Bruce A. Bracken, Ph.D., school psychologist and Professor of Educational Foundations at The College of William & Mary, has recently published a novel, The Hollidaysburg Christmas Miracle. The background for the story originates in the real-life borough of Hollidaysburg, Pennsylvania – an historic terminus for the Pennsylvania Canal. Hollidaysburg is a quaint town abutting Cresson Mountain at the opposite end of Pleasant Valley from the world renowned Horseshoe Curve. In 1854 the Horseshoe Curve, considered a spectacular engineering feat, was completed and opened freight and passenger travel from the eastern United States over the Allegheny Mountains to the far western states and territories. The Horseshoe Curve was so important as a passageway of troops and material that it was plotted against by both Confederates during the Civil War and the Nazis during World War II. This story combines elements of the Horseshoe Curve, the city of Altoona and its mighty railroad repair shops (the largest in the country), and Hollidaysburg into a meaningful holiday tale.
Professor Bracken currently has two additional novels, Achilles and Invisible, yet to be published. Achilles is an action-packed personal conversion story, where the main character evolves from a rough-and-tumble lost soul to a spiritually-driven person. Invisible is a tale about a subculture of people who are invisible to others – the panhandler on Rodeo Drive or the raving lunatic in Times Square – folks who are not typically seen by others on a day to day basis, but who are among us. This piece of literary fiction is a thoughtful consideration of introverts in an extroverted society.
The Hollidaysburg Christmas Miracle- a Synopsis
Four days before Christmas, 14-year-old Chris Ballentine leaves his parochial school with no intention of going home. Wrapped in a personal blanket of despair, he walks through the historic village of Hollidaysburg, Pennsylvania, and emerges on the opposite side of town-center. There, he steps over the guardrail separating Highway 220 from the rail yards and heads toward the 180-foot Cresson Trestle. Sitting on a rail, mid-trestle, deep in thought, he is oblivious to an approaching Pittsburgh-bound freight train. Chris has two options: being struck by the oncoming locomotive or leaping from the trestle into the rocky chasm below. Chris accepts the vagaries of chance and dives headlong into the abyss.
Within the shadows below are two of three "kings of the road" drawn inexplicably to Pennsylvania by the mesmerizing allure of the headlamps of passing trains. After a harrowing rescue, Leo, Rex, and Hank care for their ward in their camp within the rugged mountains overlooking Pleasant Valley. Within their encampment, fashioned in the center of five blue spruce trees, the men and Chris spend three harrowing days trying to survive a savage blizzard, a marauding bear seeking a mid-hibernation meal, and a shortage of food and supplies. Chris's personal despair gives way to understanding and compassion as he learns of the men's past, as well as the risks they've taken to rescue and care for their unexpected ward.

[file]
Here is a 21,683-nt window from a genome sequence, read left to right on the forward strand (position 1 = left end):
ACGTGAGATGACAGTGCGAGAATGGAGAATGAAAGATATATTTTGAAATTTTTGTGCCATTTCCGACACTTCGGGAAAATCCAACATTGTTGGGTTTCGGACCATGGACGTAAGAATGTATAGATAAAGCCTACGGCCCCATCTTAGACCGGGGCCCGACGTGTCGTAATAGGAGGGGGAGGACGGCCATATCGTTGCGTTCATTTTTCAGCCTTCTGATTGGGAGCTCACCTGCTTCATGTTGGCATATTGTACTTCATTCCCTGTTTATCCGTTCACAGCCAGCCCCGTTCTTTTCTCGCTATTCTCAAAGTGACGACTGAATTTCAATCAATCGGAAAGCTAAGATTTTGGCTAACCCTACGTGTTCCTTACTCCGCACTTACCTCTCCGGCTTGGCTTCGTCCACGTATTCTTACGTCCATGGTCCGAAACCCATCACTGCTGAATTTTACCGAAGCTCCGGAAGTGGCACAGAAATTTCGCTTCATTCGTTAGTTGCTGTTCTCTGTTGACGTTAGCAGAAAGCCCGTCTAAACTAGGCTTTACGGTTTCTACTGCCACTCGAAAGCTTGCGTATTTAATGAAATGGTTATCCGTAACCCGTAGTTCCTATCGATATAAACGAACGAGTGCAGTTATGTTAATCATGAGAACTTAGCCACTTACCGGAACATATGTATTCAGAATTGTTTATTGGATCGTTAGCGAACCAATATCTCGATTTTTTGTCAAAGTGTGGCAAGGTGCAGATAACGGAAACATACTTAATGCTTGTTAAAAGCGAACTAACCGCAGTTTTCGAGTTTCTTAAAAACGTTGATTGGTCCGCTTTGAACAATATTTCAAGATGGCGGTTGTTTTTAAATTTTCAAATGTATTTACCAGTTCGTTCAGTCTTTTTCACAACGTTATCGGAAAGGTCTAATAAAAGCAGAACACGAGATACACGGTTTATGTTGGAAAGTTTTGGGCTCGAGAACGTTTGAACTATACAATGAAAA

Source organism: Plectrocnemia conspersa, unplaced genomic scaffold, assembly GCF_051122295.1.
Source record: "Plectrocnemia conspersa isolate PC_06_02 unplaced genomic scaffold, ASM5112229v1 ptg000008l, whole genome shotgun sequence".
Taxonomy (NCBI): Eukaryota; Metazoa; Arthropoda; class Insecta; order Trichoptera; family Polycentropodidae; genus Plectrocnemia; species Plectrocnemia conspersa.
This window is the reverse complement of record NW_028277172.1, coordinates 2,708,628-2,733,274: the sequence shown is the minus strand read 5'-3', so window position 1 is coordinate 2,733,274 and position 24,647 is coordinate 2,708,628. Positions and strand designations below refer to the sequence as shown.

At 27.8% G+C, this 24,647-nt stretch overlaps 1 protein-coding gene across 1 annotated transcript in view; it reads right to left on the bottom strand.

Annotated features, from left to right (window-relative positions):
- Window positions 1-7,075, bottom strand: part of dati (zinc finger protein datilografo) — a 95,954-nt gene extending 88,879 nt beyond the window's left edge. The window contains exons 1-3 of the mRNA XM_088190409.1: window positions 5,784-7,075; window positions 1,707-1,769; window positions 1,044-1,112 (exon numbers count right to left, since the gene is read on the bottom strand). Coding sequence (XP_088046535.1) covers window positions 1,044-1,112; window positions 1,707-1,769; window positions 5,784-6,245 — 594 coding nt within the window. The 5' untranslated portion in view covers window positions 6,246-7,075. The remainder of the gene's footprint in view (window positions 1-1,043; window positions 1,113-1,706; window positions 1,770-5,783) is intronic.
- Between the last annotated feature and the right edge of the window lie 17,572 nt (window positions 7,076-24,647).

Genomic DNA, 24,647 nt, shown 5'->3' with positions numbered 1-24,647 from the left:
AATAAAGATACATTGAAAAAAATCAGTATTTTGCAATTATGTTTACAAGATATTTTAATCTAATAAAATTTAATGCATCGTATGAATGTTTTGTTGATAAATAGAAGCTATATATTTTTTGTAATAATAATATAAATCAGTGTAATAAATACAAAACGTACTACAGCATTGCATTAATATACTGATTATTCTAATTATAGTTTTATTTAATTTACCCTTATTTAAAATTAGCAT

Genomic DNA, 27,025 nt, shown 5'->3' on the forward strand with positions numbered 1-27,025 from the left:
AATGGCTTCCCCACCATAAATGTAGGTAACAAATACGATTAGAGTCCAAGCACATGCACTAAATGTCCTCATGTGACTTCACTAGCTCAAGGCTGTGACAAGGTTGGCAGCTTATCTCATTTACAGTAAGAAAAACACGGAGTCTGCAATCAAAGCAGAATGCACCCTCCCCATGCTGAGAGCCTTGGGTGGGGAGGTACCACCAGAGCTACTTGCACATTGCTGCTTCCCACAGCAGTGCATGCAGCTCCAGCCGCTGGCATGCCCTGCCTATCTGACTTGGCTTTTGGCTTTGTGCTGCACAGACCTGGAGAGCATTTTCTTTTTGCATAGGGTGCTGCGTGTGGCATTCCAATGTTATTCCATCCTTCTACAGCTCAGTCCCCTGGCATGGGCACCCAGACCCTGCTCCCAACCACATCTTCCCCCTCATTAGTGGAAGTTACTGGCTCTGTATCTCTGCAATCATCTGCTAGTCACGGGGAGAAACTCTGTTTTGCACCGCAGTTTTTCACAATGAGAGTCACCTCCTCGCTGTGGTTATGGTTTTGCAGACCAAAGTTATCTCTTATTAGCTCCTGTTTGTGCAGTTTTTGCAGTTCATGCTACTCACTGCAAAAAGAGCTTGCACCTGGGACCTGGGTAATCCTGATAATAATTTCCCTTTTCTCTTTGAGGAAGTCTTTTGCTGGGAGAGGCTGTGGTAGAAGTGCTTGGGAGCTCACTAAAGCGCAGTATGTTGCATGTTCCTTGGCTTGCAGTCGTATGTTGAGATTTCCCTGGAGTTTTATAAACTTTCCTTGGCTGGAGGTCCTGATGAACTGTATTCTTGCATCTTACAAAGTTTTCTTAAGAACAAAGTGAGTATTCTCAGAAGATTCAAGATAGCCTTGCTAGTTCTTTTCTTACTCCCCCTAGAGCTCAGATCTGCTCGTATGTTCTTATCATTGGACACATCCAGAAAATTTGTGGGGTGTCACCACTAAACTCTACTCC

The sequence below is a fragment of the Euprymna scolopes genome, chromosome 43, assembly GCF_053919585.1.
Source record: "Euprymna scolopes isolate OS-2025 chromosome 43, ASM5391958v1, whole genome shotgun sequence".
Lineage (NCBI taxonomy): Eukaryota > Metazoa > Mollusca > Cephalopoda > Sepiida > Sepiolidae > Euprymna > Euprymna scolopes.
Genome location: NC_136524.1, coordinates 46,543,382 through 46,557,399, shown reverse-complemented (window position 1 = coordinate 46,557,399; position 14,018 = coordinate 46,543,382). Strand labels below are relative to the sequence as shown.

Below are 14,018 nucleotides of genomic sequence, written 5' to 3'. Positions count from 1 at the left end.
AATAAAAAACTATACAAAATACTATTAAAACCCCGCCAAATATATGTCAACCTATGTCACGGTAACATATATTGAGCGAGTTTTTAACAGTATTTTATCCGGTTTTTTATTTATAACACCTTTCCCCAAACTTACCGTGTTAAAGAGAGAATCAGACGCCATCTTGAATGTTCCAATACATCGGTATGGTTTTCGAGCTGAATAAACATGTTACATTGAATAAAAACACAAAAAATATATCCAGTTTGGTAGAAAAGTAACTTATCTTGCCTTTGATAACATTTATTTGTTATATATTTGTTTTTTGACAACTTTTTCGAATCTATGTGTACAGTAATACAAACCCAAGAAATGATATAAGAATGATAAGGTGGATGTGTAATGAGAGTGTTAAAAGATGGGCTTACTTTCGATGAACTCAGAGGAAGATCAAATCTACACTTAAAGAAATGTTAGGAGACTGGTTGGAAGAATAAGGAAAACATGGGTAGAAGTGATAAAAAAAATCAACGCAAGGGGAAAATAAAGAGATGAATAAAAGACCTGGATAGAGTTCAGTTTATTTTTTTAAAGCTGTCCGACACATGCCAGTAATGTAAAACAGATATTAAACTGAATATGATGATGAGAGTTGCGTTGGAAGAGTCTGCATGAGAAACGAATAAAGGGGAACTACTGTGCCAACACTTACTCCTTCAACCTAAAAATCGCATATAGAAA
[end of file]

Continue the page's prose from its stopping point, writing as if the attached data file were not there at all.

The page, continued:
In Hollidaysburg, Chris's sister and parents frantically face their worst possible nightmare: the loss of their son. In these dark moments, the Ballentines' parish pastor and the school nuns rally the community and bolster the faith of the despairing parents.
Desperately short of supplies, the men attempt a treacherous Christmas Eve crossing of the trestle in the midst of a whiteout winter storm, pulling Chris in a travois fashioned from an oil drum and stout saplings. After a near-fatal crossing, Chris and his guardians eventually arrive in Hollidaysburg only to find the borough desolate, without power due to the historic snow storm that had blanketed the area. The foursome struggle through deep snow to Chris's home with expectations of reuniting the boy and his family, but discover that the house is vacant.
Chris's father returns home from walking his wife and daughter to Midnight Mass, where they are seeking the continued support of their parish, and finds intruders in his dark home. In self-defense he swings a baseball bat at one of the intruders who turns toward him, his son, and in a brief moment of recognition, Chris's father collapses to the floor of an apparent heart attack. The three men, unable to phone for assistance due to interrupted service, transport Chris and his father on the travois and a toboggan to the Hollidaysburg Regional Hospital.
The story closes with the Ballentine family reunited at the hospital, beleaguered and battered but not broken. The town celebrates Chris's safe return, and the three "wise men," assisted by the Ballentines' pastor, return to their previous lives, enriched and freed from the personal issues that led them to their journeys. As the story reveals, the men's willingness to follow a Light and to gather where that Light called them would set the scene for a real Christmas miracle.